“It’s a musical play,” he says. “I thought there would maybe be a couple of songs in it, but there are actually sixteen – and eight of them are sung by me!”
“I’ve had a favourable reaction to them though,” he says, mentioning the production’s preview performances and rehearsals. “And they add so much to the play – it’s a drama with songs, and they really help to open the story up.”
Wonderland, penned by Gyles Brandreth, is a two-handed production running at the Assembly. In it, Michael plays the part of Victorian author Lewis Carroll, opposite Flora Spencer-Longhurst playing Isa Bowman, Carroll’s young showgirl friend and protege.
“Carroll is everyone’s property,” says Michael, “but Gyles has written a very good play. It focuses on the relationship between the two – they used to holiday together in Eastbourne and played games together. Isa even dressed up as Alice Liddle, the real-life inspiration behind Alice in Wonderland.”
“There’s a lot of imaginative touches in the piece too, though Gyles has strived to keep it historically accurate.”
“Everyone behind the show is fantastically talented,” he says. “Flora is wonderful. She’s in her early 20s and has a beautiful voice. I’m sure her career’s about to take off.”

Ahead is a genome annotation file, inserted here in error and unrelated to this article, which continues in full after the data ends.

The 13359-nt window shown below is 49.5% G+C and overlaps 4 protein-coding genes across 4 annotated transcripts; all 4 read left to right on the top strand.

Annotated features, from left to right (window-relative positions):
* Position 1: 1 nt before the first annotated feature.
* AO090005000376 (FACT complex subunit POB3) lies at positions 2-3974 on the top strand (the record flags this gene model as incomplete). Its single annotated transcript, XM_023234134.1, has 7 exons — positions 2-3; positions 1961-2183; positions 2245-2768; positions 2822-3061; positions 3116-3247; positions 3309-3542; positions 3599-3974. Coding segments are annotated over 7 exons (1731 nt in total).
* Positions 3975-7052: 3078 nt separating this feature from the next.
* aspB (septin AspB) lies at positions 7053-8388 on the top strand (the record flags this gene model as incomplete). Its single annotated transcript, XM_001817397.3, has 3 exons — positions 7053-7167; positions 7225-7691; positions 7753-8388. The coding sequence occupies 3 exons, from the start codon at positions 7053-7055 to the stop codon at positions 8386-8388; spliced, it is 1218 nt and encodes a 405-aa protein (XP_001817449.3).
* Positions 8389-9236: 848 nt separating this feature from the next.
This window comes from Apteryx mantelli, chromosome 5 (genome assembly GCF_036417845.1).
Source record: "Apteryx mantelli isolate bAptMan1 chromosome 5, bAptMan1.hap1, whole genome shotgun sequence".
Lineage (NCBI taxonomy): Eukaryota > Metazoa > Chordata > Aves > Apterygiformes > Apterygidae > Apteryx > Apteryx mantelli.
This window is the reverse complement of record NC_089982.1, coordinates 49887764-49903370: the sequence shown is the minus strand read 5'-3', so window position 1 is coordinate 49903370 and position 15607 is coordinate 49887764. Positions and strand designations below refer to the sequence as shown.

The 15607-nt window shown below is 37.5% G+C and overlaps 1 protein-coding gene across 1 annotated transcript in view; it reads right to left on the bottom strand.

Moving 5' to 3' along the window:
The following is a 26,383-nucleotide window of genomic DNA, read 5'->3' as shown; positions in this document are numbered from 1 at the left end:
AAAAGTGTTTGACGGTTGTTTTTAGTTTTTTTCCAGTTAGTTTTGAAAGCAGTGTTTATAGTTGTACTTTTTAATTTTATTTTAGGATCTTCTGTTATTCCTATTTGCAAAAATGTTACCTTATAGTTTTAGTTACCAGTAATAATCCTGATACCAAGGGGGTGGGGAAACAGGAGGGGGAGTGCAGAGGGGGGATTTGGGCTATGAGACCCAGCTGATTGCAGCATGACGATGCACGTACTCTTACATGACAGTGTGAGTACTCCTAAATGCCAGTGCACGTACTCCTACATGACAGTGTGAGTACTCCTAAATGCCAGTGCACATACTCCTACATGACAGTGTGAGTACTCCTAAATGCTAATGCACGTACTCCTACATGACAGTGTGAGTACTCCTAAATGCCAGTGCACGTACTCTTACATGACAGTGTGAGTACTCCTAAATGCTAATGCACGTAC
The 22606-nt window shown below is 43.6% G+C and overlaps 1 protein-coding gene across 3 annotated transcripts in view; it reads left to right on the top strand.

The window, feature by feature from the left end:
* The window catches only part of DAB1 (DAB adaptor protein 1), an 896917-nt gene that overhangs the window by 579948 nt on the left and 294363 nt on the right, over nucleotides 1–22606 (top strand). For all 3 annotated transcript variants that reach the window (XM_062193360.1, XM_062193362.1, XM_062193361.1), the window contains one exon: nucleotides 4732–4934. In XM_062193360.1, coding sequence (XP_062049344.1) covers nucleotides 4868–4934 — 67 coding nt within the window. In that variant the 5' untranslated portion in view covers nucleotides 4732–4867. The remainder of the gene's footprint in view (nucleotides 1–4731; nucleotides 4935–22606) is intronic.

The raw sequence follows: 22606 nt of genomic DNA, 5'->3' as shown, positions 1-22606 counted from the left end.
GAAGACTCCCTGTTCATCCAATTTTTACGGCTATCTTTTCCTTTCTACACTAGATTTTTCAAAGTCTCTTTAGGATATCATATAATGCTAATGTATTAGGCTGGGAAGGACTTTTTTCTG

“Susannah Pearse, the composer is also amazing. She really should be working full-time at this, her music is so good.”
“And Iqbal Kahn the director has been wonderful – he’s worked hard at creating a good-humoured atmosphere for us all, and Wonderland’s been thoroughly enjoyable to work on.”
Michael’s no stranger to Edinburgh. Although he was last here towards the end of the nineties, he first visited the city in 1975, when he backed out of appearing at a Fringe show – by the wonderfully-named Golden Screw Collective – at the last minute.
Something about Edinburgh struck a chord with him however, and that same year he took a job behind the scenes at the King’s Theatre. From there, he went on to study at RADA, then onto major success in TV show’s such as Telford’s Change and movies like Truly, Madly, Deeply. Theatre is his first love, however, and he has appeared in countless stage productions over the years, in the UK and worldwide.
So, is he looking forward to returning to Edinburgh?
“Very much so,” he says, “and especially to such a prestigous venue as the Assembly. I’ll be here with my seven year-old daughter too, which will be wonderful. We’re planning on going to lots of children’s shows together.”
And what next for Michael, after the Fringe?
“I’d like to stay with Wonderland for as long as possible,” he says.
“I’m committed to the show and would like to see it go on to further success. We’ve pared it down to 90 minutes to fit into the acceptable length of a Fringe show, but it could so easily be extended.”
“Gyles has tapped into the current fascination for all things Victorian, and created a fantastic play.”
“It really deserves to go on and do well.”
You can find out more about Wonderland and order tickets on the Assembly website.